Words by Bee (she/her), 23 ACT
The piece ‘The Neverland of Illness’ contains themes about mental health, eating disorders and anorexia which may be difficult to read or triggering to some readers. Readers in need can seek support from the following services.
I was eight the first time I visited Neverland.
I remember running around the garden, my favourite plushie on my shoulders and my little tummy full of lunch. I was pretending to be a horse, with Stripey as my knight. At least, that’s what I told my parents.
The day I first visited Neverland was also the day I first learnt to lie.
My tummy was a little too full of lunch, pressing against the waistband of my pants in ways I didn’t, and still don’t, like. My entire body felt bloated, from my arms to my face. I remember vividly the hatred I felt towards myself for eating so much. If I ran enough, I could make up for it and the discomfort would be gone.
Even then, I had a feeling what I was doing wasn’t okay. But I lied anyway. I continued running around the garden because what else was I supposed to do? My body felt wrong, and I just wanted to fix it.
“All children, except one, grow up.” For my parents, that child was me. For many years, I was a welcome visitor of Neverland — time and growth halted by disordered eating habits. I kept my chair tucked into the table, always twenty centimetres away, and refused to eat more rice than my seven-year-old brother. I ignored concerns about my diet and growth. The chimes of Tinkerbell’s approval were all I ever wanted to hear.
I used it to drown out the noise. When the world was too much, Peter would fly to my window and whisper Neverland held the answer, Neverland could fix everything.
When I was told I wasn’t pretty, smart, and just not enough, I hid in the constancy and steadiness of Neverland.
When I was afraid and desperate for escape, Neverland became more than a refuge. Neverland became a home, Peter welcoming me with open arms.
But Peter and Neverland have rules. Divide lunches in half and weigh yourself four times a day. I got smaller and stayed small. And in turn, I received praise, admiration, and even love. Somehow, in weighing less, I felt I’d finally be enough.
But I was always enough. I didn’t have to shrink my body for love or punish myself when I didn’t receive it. But knowing these things now doesn’t make it any easier to escape Neverland’s clutches. I fought for years but, like crocodile teeth sunk deep into barely-there flesh, Neverland tears me apart.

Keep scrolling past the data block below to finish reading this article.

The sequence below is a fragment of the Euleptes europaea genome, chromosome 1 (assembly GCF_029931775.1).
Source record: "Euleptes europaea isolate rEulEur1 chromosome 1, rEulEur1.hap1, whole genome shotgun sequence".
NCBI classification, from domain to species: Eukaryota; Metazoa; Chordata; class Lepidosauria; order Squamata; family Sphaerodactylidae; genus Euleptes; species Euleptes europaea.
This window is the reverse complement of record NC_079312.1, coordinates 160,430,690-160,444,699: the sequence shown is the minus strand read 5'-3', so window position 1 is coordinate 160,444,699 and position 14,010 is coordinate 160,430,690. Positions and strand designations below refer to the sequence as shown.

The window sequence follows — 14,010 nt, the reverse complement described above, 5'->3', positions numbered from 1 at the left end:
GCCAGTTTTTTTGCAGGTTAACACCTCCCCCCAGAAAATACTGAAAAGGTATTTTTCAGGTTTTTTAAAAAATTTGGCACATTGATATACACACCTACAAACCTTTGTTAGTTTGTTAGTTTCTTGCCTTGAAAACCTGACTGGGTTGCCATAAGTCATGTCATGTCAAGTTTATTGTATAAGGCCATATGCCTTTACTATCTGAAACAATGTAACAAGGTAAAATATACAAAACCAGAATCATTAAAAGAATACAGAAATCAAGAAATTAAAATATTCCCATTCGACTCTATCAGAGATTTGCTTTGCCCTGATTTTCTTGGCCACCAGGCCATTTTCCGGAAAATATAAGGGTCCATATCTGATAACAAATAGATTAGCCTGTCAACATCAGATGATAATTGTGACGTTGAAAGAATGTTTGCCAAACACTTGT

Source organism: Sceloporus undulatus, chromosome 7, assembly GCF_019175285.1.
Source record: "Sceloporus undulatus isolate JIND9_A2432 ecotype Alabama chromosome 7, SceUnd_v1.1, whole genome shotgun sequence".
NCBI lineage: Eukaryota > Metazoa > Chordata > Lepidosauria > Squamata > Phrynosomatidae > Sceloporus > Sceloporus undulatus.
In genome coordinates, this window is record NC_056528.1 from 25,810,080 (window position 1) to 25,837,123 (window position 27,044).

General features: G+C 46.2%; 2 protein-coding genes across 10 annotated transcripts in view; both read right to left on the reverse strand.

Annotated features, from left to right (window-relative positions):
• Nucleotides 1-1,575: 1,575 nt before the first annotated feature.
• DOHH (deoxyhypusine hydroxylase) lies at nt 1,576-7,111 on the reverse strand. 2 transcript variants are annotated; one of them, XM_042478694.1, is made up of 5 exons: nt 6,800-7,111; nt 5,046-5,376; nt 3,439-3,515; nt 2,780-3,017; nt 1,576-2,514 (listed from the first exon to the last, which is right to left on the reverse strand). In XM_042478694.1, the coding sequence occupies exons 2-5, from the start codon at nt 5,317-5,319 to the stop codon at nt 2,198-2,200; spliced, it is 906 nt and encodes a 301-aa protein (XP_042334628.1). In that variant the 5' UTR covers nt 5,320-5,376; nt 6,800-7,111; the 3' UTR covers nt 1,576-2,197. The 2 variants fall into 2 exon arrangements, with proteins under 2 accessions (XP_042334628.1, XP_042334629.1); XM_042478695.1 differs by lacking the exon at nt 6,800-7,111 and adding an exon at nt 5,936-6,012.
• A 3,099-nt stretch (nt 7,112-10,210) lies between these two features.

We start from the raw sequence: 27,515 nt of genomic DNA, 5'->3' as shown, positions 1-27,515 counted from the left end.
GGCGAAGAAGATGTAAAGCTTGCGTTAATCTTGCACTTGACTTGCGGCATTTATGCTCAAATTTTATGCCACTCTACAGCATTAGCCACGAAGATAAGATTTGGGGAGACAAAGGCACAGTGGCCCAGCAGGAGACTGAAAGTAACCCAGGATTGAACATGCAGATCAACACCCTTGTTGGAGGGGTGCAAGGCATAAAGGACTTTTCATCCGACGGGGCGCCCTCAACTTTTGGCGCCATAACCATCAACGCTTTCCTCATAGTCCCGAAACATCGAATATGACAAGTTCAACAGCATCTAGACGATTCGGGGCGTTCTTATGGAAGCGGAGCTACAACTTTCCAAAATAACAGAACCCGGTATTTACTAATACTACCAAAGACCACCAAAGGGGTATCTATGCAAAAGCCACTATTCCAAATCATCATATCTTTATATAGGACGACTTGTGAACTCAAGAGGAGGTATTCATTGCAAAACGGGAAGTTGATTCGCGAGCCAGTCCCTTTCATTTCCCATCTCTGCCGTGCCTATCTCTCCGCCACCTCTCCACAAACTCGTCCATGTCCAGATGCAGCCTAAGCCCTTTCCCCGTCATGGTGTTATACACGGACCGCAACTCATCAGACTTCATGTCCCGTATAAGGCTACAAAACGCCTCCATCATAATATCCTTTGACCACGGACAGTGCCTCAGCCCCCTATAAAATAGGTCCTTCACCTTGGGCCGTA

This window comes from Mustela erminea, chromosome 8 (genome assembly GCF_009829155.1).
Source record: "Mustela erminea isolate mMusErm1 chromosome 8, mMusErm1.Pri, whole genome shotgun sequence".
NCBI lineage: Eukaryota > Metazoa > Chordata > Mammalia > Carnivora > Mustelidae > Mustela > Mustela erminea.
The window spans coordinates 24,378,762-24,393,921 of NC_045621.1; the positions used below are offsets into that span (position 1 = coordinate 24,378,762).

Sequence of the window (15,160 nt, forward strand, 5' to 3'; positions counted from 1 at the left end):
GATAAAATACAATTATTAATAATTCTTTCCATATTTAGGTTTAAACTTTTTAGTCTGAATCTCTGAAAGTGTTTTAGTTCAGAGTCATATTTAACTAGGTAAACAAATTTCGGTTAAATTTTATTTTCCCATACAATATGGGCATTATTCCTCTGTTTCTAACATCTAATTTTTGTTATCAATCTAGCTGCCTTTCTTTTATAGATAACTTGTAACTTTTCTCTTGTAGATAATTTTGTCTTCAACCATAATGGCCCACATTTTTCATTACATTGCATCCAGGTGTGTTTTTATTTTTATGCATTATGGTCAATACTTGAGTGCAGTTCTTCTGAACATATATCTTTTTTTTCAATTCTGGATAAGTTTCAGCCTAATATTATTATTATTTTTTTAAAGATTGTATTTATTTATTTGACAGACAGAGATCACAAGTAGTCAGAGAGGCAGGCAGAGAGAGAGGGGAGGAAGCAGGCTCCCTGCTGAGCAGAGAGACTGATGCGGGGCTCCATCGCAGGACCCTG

At twenty-one, I thought I’d die in Neverland. To be honest, some days I still do.
I’m twenty-two now and still held captive by an illness I thought I’d one day outgrow. But that’s the thing about Neverland, you never grow, and I’m stuck in the body and mind of my teenage self.
No one told me how dangerous Neverland could be.
No one told me to watch out for scales and calorie-counting apps instead of pirates.
No one told me that fairies could come as numbers that really shouldn’t mean anything and pretty pictures of sickly thin legs.
Instead of a soft tick-tock coming from the belly of a crocodile, I hear a voice telling me I should be smaller, I should eat less. Everything will be better if I’m smaller. I’m not worthy of love unless I’m smaller, smaller, smaller…
I’ve watched my friends and family grow outside of Neverland, their bodies softening and curving, and I have never once thought they were anything less than enough, anything less than deserving of love. I want to be like Wendy and tell Peter that I couldn’t help it. I grew up long ago.
But to do that, I must leave Neverland. The Neverland that, for many years, gave me a home and stole its way into my identity, eating me from the inside to keep me there. The Neverland that tells me, every day, I am all you have, all you will ever be.
I want to be happy with the way my flesh softens, with feeling full, with eating what I want and not what I think I need. I want to buy pretty clothes and love how I look in the mirror. I want to take pictures with my friends and not cry for days after. I want it all and yet my mind rebels, screaming at me when my thighs touch or when my fingers can’t circle my arms.
It should be easy, shouldn’t it? I want these things. So much. I’m surrounded by love and support and people who want me to grow. And yet every day, Peter gets louder and harder to ignore.
I’m twenty-two and I’m afraid of Hook and his pirates. I’m afraid of breakfast, bread, ice-cream, and rice. But most of all, I’m afraid I’ll never leave Neverland.